Mega Dealerships Continue Consolidating Strength
If you frequent this website, there’s a good chance you’ve seen an article discussing how smaller car dealerships are being incorporated into larger entities over the last few years. As with most other industries, the trend has been accelerating and Automotive News just shared the metrics showing how far we’ve come over the last decade. According to the report, consolidation among mega dealers has made heaps of progress of late and should continue on with their mission of never-ending growth because none of them want to become the little guy after every pint-sized showroom has been bought up in North America.
2023 Vantas VX SUV and T-Go Coming to the U.S.
The Vantas VX SUV will go on sale in the U.S. in late 2022. HAAH Automotive Holdings and Sicar announced yesterday that they will import Vantas and T-Go vehicles. This is a prelude to HAAH and Shanghai Sicar Automotive Technology manufacturing vehicles stateside. The COVID-19 pandemic delayed their U.S. manufacturing startup.
2021 BMW M3 and M4 Competition XDrives Arrive Soon
BMW’s 2021 M3 and M4 Competition cars, both endowed with xDrive all-wheel-drive, will arrive in August. Four hundred and seventy-nine lb-ft of torque is on tap.
Cooper Go Goes to Goodyear
Goodyear Tire & Rubber Company has announced that they are acquiring Cooper Tire & Rubber Company, strengthening their position in the market, and expanding the number of brands where the rubber meets the road.
Daimler CEO: 'Streamlining the Portfolio' Necessary for Mercedes-Benz
Still in the midst of a $1.4-billion restructuring plan that aims to cut 10 percent of its workforce, Mercedes-Benz is reconsidering what its product lineup should look like moving ahead. While most of the doomed models will be chosen due to lackluster demand (e.g. X-Class pickup) plenty will be nixed as a result of tightening emission laws. Mercedes parent Daimler issued two profit warnings in 2019 after the luxury brand was fined $960 million in an emissions-cheating settlement. Like many automakers, it was also hemorrhaging cash through its investments in electrification.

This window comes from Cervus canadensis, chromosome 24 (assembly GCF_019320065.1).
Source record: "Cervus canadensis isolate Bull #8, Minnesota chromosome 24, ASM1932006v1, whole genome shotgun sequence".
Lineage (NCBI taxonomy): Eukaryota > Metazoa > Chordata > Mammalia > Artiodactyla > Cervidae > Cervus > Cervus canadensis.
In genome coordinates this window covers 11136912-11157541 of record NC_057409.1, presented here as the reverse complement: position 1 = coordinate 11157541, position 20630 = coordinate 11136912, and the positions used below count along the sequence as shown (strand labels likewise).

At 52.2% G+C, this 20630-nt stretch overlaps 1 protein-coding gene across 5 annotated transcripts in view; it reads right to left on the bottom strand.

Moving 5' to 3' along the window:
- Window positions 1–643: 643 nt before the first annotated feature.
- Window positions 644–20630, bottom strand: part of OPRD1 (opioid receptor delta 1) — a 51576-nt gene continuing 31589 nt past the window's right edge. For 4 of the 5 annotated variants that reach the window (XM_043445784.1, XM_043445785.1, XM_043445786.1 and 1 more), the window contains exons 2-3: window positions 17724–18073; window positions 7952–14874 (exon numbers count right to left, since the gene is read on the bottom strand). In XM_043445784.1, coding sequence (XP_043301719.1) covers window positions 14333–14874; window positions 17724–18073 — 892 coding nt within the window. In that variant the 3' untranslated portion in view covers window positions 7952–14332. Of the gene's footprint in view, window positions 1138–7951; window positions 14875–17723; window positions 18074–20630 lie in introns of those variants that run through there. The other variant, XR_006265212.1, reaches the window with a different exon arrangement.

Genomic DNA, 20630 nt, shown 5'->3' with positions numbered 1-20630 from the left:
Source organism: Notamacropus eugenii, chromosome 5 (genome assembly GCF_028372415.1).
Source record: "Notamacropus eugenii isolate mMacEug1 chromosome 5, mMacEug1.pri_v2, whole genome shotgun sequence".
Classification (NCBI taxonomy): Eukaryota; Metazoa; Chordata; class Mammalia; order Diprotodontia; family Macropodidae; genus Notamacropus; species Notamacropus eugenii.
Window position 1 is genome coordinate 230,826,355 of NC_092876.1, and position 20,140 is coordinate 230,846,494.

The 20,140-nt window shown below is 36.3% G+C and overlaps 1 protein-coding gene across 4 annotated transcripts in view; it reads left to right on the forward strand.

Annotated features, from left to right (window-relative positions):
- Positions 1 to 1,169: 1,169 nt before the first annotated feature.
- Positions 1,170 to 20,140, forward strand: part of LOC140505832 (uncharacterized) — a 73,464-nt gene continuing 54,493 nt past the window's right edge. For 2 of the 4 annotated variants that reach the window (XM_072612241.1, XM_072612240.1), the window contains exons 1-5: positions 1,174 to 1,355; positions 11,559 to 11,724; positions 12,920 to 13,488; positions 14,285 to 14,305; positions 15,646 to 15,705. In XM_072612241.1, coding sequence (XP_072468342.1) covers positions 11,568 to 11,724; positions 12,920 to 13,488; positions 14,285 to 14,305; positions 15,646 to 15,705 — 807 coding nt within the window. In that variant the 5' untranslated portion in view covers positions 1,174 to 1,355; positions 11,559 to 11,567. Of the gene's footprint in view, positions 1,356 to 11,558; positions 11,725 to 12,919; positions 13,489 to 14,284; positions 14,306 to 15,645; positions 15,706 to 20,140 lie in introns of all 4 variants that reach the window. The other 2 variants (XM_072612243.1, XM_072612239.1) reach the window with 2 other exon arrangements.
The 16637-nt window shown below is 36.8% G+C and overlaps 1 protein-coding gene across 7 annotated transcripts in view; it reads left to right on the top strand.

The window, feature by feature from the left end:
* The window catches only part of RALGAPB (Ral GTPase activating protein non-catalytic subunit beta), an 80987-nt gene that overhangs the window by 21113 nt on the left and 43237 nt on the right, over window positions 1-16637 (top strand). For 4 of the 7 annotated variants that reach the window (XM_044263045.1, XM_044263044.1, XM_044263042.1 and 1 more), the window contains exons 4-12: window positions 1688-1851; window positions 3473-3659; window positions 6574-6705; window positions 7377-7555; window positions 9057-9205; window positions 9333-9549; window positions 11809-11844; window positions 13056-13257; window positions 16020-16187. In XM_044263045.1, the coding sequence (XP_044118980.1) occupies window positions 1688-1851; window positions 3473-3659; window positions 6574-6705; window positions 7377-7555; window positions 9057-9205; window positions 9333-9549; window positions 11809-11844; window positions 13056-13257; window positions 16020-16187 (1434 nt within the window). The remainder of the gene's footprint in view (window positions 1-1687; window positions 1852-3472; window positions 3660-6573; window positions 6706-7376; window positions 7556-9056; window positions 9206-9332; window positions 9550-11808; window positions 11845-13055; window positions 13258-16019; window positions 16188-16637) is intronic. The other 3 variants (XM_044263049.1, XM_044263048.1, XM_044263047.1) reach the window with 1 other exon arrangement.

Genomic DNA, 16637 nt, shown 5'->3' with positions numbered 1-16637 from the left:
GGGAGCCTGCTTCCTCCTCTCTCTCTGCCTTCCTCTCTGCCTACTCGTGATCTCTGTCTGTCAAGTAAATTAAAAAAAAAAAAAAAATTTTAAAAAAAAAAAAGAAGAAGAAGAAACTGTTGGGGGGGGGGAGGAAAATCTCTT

An apt analogy for the automotive industry’s stampede toward EVs would be lemmings hurling themselves off a seaside cliff — but not because of the popular misconception that the critters are intentionally committing mass suicide. When lemmings collectively off themselves, it’s the result of migratory behavior gone awry. They simply bunch up and move in a singular direction, largely unaware of the consequences.
Volvo and Parent Geely Seek to End Separate Engine Development
Volvo’s relationship with its Chinese parent is about to grow even closer. The Swedish car maker and its parent company, Geely, proposes to put an end to separate engine development, with engineering teams from both companies tasked with building common powerplants for all marques in Geely’s broad orbit.
For Volvo, the move to a new standalone business for its internal combustion engines would be beneficial, given its plan for the brand’s future.
Rare Rides: A Very Brown Talbot Tagora From 1982
Today’s Rare Ride is the European luxury sedan you’ve never heard of. Plush, brown, and boxy, it’s the Talbot Tagora from 1982.
Need a Loan for a Mitsubishi? Nissan Now Has You Covered in Three Countries
Mitsubishi’s new ownership spells big changes for the automaker’s product future, but the controlling stake recently purchased by Renault-Nissan also means the newly joined automakers will partner on financial services.
As such, buyers in three markets will soon be able to turn to Nissan for a loan on a new Outlander or Mirage. Sorry, Americans — there’s good reason why Mitsubishi’s U.S. financing arm is staying put for now.
That's Off-The-Record: Is Marchionne Trying to Pull the Wool (Sweater) Over Chrysler's Eyes?
About half a decade ago, FCA honcho Sergio Marchionne welcomed then-Vice President Joe “Lunch Bucket” Biden to the Jeep Toledo plant to celebrate all things Jeep. It was rather warm August day outside, but even hotter in the assembly plant where everybody’s favorite “uncle,” hair plugs and all, was decked out in a suit and tie. Marchionne, on the other hand, was “sporting” his signature blue wool sweater.
I was writing a politics blog for the Detroit News at the time, and I urged Mr. Marchionne to give his sweater shtick a rest. Why? Well, when the “Number Two” for the United States shows up in a suit, you look disrespectful in a sweater … even if it is from Nordstrom. Worse yet, I pointed out, it had to be hotter than hell in a wool sweater in an assembly plant humming with new vehicle production.